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Sapgir, Genrikh

Painted Sun. Illustrations by Eric Bulatov and Oleg Vassiliev.

Painted Sun. Illustrations by Eric Bulatov and Oleg Vassiliev.

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Children books / Eric Bulatov / Genrikh Sapgir / Illustrated books / Nonconformist Art / Oleg Vassiliev
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Sapgir, G. [Painted Sun]. Narisovannoe Solntse.

Illustrations by E. Bulatov and O. Vasilev.

Moskva, Izdatel'stvo Detskiy mir, 1962.
8vo, [16] pp.incl.wr., ill.

In original illustrated wrappers.
Near very good condition, lightly rubbed to spine and edges, small cracks to edges, small owner's mark to front cover.

First edition. Very rare, especially in such condition.

This book is a collection of verses by Genrikh Sapgir (1928-1999), a poet, translator, and leader of the Soviet Nonconformist Art movement. He was a member of the first postwar underground community of artists and poets, known as the "Lianozovo Group," and is considered one of the most innovative poets of the 1960s and 70s. His biographer and friend, David Shrayer-Petrov, referred to Sapgir as an "avant-garde classic" and compared his work to the experiments of Khlebnikov, Kharms, and Lewis Carroll. However, the poet was unable to publish any of his original work for adults in the USSR until 1989.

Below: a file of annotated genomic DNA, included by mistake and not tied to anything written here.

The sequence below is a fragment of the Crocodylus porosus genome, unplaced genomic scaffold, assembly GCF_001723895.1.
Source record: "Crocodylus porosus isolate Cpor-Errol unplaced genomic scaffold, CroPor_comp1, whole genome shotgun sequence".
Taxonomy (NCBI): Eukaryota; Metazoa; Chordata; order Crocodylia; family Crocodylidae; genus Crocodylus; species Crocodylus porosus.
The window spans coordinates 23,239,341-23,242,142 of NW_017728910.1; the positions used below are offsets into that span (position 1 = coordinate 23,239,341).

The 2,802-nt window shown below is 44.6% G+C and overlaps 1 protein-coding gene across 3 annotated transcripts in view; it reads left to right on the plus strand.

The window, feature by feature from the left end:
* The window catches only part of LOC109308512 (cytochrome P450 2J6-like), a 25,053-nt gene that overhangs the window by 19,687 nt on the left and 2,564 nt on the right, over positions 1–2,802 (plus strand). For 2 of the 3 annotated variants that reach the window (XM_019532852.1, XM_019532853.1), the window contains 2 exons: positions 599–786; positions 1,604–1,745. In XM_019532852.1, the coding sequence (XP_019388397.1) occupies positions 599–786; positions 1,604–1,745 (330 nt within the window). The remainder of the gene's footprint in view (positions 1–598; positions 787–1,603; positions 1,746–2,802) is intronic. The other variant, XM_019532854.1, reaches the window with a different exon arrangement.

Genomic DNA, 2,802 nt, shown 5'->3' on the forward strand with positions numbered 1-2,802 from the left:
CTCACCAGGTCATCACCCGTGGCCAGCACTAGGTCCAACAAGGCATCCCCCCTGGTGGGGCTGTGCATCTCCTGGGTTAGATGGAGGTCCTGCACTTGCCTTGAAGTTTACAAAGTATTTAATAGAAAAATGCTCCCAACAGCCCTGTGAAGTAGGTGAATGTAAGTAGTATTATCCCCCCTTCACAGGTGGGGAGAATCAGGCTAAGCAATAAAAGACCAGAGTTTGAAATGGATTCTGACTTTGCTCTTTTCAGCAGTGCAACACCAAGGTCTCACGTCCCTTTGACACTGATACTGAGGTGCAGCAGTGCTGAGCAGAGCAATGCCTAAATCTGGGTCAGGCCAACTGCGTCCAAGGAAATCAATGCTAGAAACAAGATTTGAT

The book's design was created by Eric Bulatov (born 1933) and Oleg Vassiliev (1931-2013), artists and classic painters of the unofficial art scene of the 1960s-80s. They studied at the Surikov Art Institute in Moscow and later collaborated as children's book illustrators. In the 1960s, Bulatov formed the "Sretensky Boulevard Group" with Ilya Kabakov, Edik Steinberg, Oleg Vassiliev, Vladimir Yankilevsky, and Viktor Pivovarov. Vassiliev emigrated to the USA in 1990.
This book was part of the children's collection of Inna Shmeleva (1929-2020), an artist who studied under Ely Bielutin, the founder of The New Reality artistic academy. In 1962, Shmeleva participated in the 30th anniversary of the Moscow Union of Artist at the Central Exhibition Hall (Manège), an event that was severely criticized by Nikita Khrushchev. This event marked the end of the period known as the Khrushchev Thaw.

OCLC locates one copy of this edition only: in the Stanford University Library.

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